Business trips will get more expensive in 2006

by Jon Surmacz on November 29, 2005

Business trips will get more expensive in 2006 — Anyone who believes that inflation has been whipped probably isn’t paying for business travel. On every front — air travel, hotels, rental cars — costs are up and going higher. (USA Today)

Delta CFO says $3 billion turnaround plan needed for survival — Delta Air Lines, which lost $2.6 billion in the first nine months of this year, needs the $3 billion in annual cost savings from its reorganization plan to survive, chief financial officer Edward Bastian told a bankruptcy court on Monday. (AP)

Airline ‘doesn’t trust men’ — New Zealand airlines confirmed on Tuesday they have banned men from sitting next to unaccompanied children on flights. (News24.com)

Miami police take new tack against terror — Miami police announced Monday they will stage random shows of force at hotels, banks and other public places to keep terrorists guessing and remind people to be vigilant. (AP)

Katrina victims go to court to keep FEMA aid alive — Lawyers for Hurricane Katrina victims asked a federal court Monday to keep alive a program that lodges those displaced by the storm in hotels at government expense. (AP)

Hurricanes reshape Mexico’s resort scene — Thousands of vacationers are flocking to Cabo San Lucas and other western Mexican resorts to relax and say their “I do’s” because Cancun and the rest of Mexico’s eastern coast is still recuperating from Hurricane Wilma. (USA Today)

Despite gas prices, ski industry optimistic for good reason — Autumn snowfalls have delighted skiers from coast to coast, allowing many resorts to open earlier in the season than usual and fostering optimism in the industry for a busy season. And so far, there’s no evidence that higher gasoline costs will keep skiers away. (AP)

Delta fights grim trend — Throughout the buildup to this fall’s Chapter 11 bankruptcy filing and since then, Delta Air Lines has declared its commitment to keep its hub open at Cincinnati/Northern Kentucky International Airport. But analysts say there still are too many hubs in the U.S. aviation system. (The Cincinnati Enquirer)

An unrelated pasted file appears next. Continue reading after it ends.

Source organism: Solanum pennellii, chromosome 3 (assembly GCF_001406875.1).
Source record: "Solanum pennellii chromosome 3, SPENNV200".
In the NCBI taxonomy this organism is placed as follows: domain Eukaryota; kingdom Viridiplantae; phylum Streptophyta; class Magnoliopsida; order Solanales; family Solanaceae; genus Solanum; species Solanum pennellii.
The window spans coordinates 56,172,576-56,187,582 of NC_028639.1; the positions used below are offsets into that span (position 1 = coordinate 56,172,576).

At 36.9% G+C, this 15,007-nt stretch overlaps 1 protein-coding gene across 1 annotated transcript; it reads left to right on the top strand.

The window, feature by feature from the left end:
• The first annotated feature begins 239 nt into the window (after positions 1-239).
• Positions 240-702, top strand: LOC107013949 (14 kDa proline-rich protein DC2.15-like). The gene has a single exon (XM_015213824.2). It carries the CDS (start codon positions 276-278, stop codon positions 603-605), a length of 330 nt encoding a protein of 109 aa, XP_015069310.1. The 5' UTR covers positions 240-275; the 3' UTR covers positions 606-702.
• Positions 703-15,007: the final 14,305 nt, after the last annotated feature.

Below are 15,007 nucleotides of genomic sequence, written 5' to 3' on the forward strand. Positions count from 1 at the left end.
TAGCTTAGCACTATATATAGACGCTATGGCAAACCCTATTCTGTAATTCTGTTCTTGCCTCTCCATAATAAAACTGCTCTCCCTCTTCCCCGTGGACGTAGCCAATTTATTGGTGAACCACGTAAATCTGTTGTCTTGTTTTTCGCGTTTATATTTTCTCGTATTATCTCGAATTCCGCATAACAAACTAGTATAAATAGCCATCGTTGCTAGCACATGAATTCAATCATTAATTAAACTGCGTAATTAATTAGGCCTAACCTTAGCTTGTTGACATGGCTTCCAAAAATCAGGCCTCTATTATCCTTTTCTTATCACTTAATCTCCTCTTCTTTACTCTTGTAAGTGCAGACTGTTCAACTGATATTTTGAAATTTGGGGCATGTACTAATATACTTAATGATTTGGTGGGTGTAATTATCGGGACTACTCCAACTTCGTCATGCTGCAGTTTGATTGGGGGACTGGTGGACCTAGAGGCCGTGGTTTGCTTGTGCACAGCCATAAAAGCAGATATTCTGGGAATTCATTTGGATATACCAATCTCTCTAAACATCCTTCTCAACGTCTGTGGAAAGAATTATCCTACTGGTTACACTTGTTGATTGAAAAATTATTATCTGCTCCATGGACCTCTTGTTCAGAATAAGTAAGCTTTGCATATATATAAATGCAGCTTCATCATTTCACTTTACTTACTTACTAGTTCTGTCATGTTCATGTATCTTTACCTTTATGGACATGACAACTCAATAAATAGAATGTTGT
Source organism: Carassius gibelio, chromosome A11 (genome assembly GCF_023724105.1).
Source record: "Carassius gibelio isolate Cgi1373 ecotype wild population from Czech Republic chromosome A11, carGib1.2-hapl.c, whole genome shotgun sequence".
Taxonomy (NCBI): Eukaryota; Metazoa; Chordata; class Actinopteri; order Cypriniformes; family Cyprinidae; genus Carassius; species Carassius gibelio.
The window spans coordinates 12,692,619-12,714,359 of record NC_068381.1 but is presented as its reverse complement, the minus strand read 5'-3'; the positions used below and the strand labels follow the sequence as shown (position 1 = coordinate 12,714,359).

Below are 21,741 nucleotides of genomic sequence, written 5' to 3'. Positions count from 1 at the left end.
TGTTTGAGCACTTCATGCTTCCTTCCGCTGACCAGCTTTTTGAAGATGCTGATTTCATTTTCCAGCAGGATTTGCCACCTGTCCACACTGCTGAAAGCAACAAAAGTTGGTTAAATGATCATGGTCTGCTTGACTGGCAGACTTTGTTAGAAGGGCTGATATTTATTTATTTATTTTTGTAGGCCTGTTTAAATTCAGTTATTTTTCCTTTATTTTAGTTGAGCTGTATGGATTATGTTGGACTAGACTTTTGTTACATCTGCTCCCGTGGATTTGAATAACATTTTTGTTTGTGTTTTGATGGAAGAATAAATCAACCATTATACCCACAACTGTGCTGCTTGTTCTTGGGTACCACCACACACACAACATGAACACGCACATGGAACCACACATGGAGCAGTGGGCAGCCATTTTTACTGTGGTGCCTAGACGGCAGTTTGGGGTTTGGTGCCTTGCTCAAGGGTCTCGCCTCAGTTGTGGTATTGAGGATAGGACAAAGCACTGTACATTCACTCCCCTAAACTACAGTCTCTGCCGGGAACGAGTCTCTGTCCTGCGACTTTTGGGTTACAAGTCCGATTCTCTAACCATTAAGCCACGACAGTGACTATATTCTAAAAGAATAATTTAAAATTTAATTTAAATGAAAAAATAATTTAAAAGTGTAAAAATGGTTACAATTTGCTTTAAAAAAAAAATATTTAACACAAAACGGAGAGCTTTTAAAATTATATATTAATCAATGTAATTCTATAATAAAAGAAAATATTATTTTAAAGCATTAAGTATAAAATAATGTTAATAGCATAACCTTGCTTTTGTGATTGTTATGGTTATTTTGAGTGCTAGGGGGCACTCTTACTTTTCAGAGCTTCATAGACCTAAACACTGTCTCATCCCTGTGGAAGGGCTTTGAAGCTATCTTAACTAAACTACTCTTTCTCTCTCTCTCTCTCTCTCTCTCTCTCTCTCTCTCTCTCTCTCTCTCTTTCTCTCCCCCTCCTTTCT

Comeback hard for New Orleans’ restaurants — These days, instead of serving up shrimp remoulade and trout meuniere, New Orleans restaurant owners are installing new coolers, fixing roofs and trying to replace wait staffs and cooks. Of the 3,400 restaurants in the greater New Orleans area before Katrina, only 26% have reopened. (AP)

American becomes Taiwan’s 3 millionth tourist — Taiwan on Thursday welcomed its record-setting 3 millionth tourist this year — a man from the United States — with gifts and an all expenses-paid five-star hotel stay. (AFP)

Snowstorm knocks out power across plains — Broad areas of the Dakotas remained shut down Tuesday by the Plains’ first blizzard of the season, with highways closed by blowing, drifting snow and thousands of people without electricity as temperatures hit the low teens. (AP)

American to charge for curbside check-in — American Airlines plans to institute a $2-a-bag charge for curbside check-in at Dallas/Fort Worth International Airport, beginning in mid-December. The Fort Worth-based carrier already charges for the convenience at more than 20 other airports. (Dallas Morning News)

Arrested traveler: I’m homeless — A Florida man accused of lighting a cigarette and urinating in the aisle during a United Airlines flight told a Charlotte judge Monday that he is a homeless lawyer scheduled to check into a rehabilitation center this week. (Charlotte Observer)

Air France says Airbus late in delivering A380 — The European aircraft manufacturer Airbus will deliver A380 superjumbo airliners to Air France a year late on April 1, 2008, Air France president Jean-Cyril Spinetta said last week outside a press conference on the airline’s six-month results. (AFP)

FAA calls for mediator in talks with air traffic controllers — Contract talks with the nation’s 15,000 air traffic controllers turned more contentious Monday when the federal government called for a mediator. (USA Today)

Frontier Air could face cash crunch — Frontier Airlines Inc., gearing up for stiffer competition at its Denver hub from low-cost power Southwest Airlines, on Tuesday warned investors that it faces a potential cash crunch that could jeopardize its business. (Reuters)


Carrie Charney, John Frenaye, Charles Leocha, Marge Purnell, Valerie Schneider, Mary Staley, Stephanus Surjaputra, Richard Wong.

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